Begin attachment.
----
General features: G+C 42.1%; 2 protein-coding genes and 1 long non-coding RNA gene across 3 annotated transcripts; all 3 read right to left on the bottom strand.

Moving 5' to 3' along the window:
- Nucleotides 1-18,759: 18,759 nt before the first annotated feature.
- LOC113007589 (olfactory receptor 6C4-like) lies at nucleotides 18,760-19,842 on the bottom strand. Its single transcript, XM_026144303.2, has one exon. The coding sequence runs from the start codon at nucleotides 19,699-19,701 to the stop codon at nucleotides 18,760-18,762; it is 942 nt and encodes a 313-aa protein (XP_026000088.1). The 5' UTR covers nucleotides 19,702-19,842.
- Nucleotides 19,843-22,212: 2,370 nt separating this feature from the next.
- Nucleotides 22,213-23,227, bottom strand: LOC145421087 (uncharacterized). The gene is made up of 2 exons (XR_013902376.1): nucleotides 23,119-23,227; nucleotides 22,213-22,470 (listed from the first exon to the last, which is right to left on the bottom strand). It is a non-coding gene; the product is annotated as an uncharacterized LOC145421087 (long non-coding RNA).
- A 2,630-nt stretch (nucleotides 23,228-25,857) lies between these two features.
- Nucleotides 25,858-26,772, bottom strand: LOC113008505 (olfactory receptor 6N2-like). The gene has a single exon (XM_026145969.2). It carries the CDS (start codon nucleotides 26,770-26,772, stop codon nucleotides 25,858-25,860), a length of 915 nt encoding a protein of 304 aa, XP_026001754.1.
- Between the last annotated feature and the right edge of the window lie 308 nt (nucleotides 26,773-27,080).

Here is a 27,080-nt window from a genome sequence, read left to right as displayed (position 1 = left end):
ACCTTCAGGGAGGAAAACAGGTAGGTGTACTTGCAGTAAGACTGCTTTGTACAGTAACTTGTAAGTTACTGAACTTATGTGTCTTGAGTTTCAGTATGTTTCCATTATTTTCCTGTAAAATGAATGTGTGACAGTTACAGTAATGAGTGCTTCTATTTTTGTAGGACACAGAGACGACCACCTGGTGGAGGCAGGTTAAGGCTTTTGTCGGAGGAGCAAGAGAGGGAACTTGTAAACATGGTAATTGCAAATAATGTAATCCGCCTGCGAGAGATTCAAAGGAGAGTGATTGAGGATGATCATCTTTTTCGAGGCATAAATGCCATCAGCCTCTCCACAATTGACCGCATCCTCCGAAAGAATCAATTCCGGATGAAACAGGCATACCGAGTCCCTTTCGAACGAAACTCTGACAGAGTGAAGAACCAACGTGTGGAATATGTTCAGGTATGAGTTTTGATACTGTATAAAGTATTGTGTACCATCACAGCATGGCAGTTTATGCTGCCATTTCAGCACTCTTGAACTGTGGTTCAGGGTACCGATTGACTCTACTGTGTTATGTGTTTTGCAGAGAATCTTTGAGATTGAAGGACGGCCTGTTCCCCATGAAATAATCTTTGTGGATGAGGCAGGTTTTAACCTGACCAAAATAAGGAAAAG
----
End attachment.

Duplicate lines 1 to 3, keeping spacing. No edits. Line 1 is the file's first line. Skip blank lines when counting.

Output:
General features: G+C 42.1%; 2 protein-coding genes and 1 long non-coding RNA gene across 3 annotated transcripts; all 3 read right to left on the bottom strand.

Moving 5' to 3' along the window:
- Nucleotides 1-18,759: 18,759 nt before the first annotated feature.